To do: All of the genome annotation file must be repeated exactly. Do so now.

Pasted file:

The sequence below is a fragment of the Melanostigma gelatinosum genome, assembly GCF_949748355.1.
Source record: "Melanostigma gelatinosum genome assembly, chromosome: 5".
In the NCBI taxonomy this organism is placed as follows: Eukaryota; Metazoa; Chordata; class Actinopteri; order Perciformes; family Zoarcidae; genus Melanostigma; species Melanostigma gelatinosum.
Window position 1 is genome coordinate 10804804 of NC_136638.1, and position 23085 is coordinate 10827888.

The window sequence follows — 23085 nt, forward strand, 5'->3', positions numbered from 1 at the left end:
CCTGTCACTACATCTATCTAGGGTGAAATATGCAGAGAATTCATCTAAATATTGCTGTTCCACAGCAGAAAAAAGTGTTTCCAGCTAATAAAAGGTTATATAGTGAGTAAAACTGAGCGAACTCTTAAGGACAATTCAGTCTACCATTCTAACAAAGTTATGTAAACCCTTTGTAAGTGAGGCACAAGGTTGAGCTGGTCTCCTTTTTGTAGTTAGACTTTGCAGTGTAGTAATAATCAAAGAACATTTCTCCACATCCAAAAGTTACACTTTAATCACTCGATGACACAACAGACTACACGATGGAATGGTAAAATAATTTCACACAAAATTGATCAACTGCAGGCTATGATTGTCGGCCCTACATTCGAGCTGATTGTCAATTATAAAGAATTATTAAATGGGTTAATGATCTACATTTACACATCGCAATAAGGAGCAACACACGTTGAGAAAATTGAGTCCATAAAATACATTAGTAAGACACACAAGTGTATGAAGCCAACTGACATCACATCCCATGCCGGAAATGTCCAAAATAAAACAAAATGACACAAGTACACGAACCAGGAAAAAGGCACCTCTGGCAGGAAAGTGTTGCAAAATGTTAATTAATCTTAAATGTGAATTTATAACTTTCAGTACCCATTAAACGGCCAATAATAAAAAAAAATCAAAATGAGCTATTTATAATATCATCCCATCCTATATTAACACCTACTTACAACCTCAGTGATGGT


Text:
The sequence below is a fragment of the Melanostigma gelatinosum genome, assembly GCF_949748355.1.
Source record: "Melanostigma gelatinosum genome assembly, chromosome: 5".
In the NCBI taxonomy this organism is placed as follows: Eukaryota; Metazoa; Chordata; class Actinopteri; order Perciformes; family Zoarcidae; genus Melanostigma; species Melanostigma gelatinosum.
Window position 1 is genome coordinate 10804804 of NC_136638.1, and position 23085 is coordinate 10827888.

The window sequence follows — 23085 nt, forward strand, 5'->3', positions numbered from 1 at the left end:
CCTGTCACTACATCTATCTAGGGTGAAATATGCAGAGAATTCATCTAAATATTGCTGTTCCACAGCAGAAAAAAGTGTTTCCAGCTAATAAAAGGTTATATAGTGAGTAAAACTGAGCGAACTCTTAAGGACAATTCAGTCTACCATTCTAACAAAGTTATGTAAACCCTTTGTAAGTGAGGCACAAGGTTGAGCTGGTCTCCTTTTTGTAGTTAGACTTTGCAGTGTAGTAATAATCAAAGAACATTTCTCCACATCCAAAAGTTACACTTTAATCACTCGATGACACAACAGACTACACGATGGAATGGTAAAATAATTTCACACAAAATTGATCAACTGCAGGCTATGATTGTCGGCCCTACATTCGAGCTGATTGTCAATTATAAAGAATTATTAAATGGGTTAATGATCTACATTTACACATCGCAATAAGGAGCAACACACGTTGAGAAAATTGAGTCCATAAAATACATTAGTAAGACACACAAGTGTATGAAGCCAACTGACATCACATCCCATGCCGGAAATGTCCAAAATAAAACAAAATGACACAAGTACACGAACCAGGAAAAAGGCACCTCTGGCAGGAAAGTGTTGCAAAATGTTAATTAATCTTAAATGTGAATTTATAACTTTCAGTACCCATTAAACGGCCAATAATAAAAAAAAATCAAAATGAGCTATTTATAATATCATCCCATCCTATATTAACACCTACTTACAACCTCAGTGATGGT